In yesterday's editorial in the City Section, the NY Times correctly points out that Columbia has done precious little to gain the confidence or support of its neighbors in West Harlem for the university's ambitious expansion plan. Here is the editorial at its most cogent: "And while Columbia has worked hard to accommodate residents, including finding replacement housing for those who would be displaced as it builds, more is needed to reassure the neighbors, particularly those who have not been impressed by the school’s promises of thousands of new jobs or by its deepening ties to the community."
The editorial goes on to say that the city is "recognizing the rift" and is doing so by taking a long look at the zoning plan proposed by BP Scott Stringer. And while we certainly support Stringer's efforts to deal with direct and indirect displacement of the area;'s residents we have already pointed out that the Stringer plan, in dealing with the Columbia aftershocks, doesn't deal directly with the impact of the plan itself.
In particular, as the Times highlights, gentrification is a major threat here: "Even those who live outside the university’s expansion area fear the spillover effects of new growth that could push them out, a prospect already faced by residents in other parts of the city where rents have risen with gentrification." Yet, curiously, the paper doesn't suggest any specific modification to the Columbia plan that would deal directly with the displacement issue.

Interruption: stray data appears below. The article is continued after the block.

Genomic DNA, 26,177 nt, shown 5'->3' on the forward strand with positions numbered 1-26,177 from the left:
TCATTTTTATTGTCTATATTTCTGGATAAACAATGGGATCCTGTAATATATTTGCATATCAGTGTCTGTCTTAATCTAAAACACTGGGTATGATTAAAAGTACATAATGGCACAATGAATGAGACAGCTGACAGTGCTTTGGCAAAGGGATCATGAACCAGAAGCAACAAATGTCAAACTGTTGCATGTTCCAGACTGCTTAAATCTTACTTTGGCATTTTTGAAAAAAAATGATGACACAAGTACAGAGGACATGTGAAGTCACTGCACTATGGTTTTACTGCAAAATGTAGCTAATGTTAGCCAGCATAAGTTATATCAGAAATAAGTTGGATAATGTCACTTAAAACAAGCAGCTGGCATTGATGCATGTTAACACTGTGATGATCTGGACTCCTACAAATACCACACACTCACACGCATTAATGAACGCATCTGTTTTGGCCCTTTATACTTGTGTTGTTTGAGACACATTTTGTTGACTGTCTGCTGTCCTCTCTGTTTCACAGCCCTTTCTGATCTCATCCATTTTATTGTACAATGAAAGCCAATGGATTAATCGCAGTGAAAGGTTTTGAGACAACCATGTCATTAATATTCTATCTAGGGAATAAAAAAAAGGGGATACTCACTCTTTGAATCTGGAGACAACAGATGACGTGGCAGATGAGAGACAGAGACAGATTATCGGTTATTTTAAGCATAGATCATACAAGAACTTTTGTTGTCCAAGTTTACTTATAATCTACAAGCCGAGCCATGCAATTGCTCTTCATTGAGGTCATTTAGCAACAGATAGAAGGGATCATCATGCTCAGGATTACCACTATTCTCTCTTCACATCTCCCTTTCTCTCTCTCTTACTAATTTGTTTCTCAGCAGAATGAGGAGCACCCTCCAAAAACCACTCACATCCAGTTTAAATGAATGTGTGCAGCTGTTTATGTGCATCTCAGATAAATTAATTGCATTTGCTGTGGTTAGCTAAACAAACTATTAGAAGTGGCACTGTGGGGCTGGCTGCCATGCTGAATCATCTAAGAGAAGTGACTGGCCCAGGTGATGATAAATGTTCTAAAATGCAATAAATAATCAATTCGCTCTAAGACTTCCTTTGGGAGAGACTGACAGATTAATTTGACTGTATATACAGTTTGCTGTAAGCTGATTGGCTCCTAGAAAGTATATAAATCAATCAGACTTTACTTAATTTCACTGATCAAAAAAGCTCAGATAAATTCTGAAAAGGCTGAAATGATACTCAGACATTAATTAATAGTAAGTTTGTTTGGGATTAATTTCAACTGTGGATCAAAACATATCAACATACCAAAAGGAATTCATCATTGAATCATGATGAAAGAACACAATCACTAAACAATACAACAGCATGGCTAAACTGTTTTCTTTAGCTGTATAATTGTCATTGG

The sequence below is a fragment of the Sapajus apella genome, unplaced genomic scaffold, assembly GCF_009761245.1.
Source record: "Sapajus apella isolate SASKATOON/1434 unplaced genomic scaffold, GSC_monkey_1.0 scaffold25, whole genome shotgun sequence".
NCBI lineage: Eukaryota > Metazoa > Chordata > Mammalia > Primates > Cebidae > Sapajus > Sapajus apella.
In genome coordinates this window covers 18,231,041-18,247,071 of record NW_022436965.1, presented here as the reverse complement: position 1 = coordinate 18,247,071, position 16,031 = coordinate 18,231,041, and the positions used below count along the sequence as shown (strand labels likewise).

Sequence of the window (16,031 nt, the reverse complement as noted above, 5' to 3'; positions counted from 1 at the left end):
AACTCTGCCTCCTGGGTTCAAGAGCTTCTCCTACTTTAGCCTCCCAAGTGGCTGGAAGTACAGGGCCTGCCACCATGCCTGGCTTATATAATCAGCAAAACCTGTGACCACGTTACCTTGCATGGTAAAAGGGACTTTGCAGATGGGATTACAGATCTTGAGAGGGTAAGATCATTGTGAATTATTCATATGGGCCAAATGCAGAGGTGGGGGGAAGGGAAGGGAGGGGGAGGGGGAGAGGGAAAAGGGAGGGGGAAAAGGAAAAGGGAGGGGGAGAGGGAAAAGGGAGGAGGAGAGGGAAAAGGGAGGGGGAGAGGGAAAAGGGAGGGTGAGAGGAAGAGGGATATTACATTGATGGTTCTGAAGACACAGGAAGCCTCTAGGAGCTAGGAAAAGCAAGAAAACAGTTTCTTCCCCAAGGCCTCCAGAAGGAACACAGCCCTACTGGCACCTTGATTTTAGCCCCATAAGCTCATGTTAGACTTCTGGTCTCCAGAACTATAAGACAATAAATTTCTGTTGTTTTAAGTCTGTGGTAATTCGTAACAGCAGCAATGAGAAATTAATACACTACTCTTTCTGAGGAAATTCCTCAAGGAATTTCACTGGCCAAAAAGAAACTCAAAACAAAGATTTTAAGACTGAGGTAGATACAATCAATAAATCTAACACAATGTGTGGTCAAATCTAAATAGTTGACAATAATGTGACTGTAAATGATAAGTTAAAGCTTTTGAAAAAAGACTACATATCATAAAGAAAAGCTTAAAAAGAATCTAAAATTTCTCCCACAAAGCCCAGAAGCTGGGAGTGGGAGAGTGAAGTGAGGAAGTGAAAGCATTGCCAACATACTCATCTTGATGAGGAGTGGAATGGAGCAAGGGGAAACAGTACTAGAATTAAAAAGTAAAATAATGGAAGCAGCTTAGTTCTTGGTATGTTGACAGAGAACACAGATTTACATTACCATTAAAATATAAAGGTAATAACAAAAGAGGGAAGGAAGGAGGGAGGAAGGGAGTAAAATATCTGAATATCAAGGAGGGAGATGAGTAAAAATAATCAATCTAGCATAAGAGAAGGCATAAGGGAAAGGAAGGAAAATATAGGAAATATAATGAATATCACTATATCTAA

Which is why the adoption of the Stringer plan needs to be seen as part of an overall comprehensive solution that includes the university's commitment to affordable housing and the negotiation with key property owners to swap land in order to build these kinds of units. In essence, the plan itself needs to be modified-and after that, the after-effects must be prepared for.
The Times is right that; "Columbia’s efforts to win over its neighbors have been hampered by the reputation for aloof detachment it helped create a generation ago and has been trying to live down ever since." The way to remedy this, is to treat the community with respect, take its demands seriously, and come up with a plan that engages the key community issues.
Contrary to what the Times says, the Stringer plan alone is not the compromise that "could give Columbia the room it needs to remain a first-class university and the neighborhood residents the assurances they need that their lives will not suffer." A more comprehensive solution needs to be crafted, and the Stringer proposal is just a good first step.